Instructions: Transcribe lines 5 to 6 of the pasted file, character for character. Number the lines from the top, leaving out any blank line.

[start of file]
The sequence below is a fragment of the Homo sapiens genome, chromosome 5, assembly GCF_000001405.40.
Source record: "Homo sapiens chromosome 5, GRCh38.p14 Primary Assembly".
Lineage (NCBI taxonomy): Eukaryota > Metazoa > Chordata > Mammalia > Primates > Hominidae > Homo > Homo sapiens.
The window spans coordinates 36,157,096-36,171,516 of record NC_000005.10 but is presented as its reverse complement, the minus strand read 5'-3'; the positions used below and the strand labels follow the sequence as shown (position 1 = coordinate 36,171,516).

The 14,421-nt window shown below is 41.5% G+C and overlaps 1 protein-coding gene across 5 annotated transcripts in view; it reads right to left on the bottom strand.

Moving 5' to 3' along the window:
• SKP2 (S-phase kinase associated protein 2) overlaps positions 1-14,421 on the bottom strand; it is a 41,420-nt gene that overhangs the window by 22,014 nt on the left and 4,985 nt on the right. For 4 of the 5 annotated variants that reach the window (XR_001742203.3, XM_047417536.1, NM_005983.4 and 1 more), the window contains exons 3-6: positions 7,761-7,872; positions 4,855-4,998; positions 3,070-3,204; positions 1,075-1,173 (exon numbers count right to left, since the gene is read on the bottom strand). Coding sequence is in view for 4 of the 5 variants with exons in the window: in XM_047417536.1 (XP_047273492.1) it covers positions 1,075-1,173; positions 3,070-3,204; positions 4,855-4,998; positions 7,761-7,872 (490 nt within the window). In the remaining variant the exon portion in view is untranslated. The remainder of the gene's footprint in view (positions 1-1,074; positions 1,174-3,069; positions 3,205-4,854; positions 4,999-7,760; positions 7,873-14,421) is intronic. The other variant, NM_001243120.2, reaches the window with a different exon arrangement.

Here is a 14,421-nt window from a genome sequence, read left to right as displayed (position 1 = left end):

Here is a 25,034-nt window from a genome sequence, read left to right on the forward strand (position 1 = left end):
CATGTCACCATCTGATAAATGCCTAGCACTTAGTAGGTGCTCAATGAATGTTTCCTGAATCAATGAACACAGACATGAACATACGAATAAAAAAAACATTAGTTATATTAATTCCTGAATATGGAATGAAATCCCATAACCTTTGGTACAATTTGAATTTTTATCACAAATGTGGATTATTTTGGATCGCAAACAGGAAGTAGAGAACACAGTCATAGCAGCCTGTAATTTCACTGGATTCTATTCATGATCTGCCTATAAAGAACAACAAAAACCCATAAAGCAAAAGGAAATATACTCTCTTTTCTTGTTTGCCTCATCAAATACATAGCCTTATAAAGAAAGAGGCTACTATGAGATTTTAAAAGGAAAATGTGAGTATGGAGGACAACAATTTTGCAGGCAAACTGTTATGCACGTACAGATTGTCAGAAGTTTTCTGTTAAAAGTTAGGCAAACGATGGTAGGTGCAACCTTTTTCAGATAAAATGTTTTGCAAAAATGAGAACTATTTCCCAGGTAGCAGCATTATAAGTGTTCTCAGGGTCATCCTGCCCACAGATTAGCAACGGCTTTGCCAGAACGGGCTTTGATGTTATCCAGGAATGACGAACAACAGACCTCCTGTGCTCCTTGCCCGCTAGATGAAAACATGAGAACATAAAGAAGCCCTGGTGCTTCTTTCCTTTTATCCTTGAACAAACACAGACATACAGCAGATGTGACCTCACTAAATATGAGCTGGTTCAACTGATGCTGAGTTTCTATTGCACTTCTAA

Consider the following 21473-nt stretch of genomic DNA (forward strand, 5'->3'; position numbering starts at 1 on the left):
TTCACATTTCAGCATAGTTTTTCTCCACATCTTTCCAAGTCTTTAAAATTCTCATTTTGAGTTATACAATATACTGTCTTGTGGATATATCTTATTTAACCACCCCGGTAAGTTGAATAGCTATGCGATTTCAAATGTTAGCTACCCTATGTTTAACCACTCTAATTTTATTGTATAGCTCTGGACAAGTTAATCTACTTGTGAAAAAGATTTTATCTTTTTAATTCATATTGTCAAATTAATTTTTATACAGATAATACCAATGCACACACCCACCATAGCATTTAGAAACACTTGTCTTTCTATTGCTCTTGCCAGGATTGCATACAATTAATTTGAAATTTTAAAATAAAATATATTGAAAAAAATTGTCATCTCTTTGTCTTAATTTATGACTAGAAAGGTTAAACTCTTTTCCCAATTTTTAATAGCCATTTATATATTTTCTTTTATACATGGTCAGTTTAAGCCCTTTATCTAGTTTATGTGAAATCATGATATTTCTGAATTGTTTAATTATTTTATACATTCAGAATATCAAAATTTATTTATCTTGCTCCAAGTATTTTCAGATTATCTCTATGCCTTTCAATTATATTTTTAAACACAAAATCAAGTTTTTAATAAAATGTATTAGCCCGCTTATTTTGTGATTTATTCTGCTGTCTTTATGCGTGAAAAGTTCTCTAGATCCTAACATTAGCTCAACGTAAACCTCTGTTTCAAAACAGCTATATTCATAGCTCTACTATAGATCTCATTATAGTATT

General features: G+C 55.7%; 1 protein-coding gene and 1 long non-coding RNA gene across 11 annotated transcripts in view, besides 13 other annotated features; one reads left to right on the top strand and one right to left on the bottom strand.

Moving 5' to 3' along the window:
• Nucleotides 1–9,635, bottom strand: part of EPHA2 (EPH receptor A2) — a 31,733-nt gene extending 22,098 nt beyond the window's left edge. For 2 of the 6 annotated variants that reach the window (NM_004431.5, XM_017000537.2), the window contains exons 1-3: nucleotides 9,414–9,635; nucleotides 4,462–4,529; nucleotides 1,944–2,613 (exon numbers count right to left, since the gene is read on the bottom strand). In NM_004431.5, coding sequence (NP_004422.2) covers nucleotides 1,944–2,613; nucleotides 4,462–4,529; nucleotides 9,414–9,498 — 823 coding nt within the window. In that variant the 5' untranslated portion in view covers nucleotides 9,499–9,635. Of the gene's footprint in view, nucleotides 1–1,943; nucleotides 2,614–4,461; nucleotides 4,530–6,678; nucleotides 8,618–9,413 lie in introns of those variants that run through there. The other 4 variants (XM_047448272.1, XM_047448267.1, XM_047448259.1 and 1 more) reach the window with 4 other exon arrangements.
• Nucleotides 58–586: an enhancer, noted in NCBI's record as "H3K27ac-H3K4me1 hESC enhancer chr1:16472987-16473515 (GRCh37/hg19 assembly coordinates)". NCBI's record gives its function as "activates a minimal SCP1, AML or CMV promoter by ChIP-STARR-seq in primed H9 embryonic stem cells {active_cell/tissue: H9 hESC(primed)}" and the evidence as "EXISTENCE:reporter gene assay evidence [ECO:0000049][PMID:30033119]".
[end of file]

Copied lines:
The 14,421-nt window shown below is 41.5% G+C and overlaps 1 protein-coding gene across 5 annotated transcripts in view; it reads right to left on the bottom strand.

Moving 5' to 3' along the window: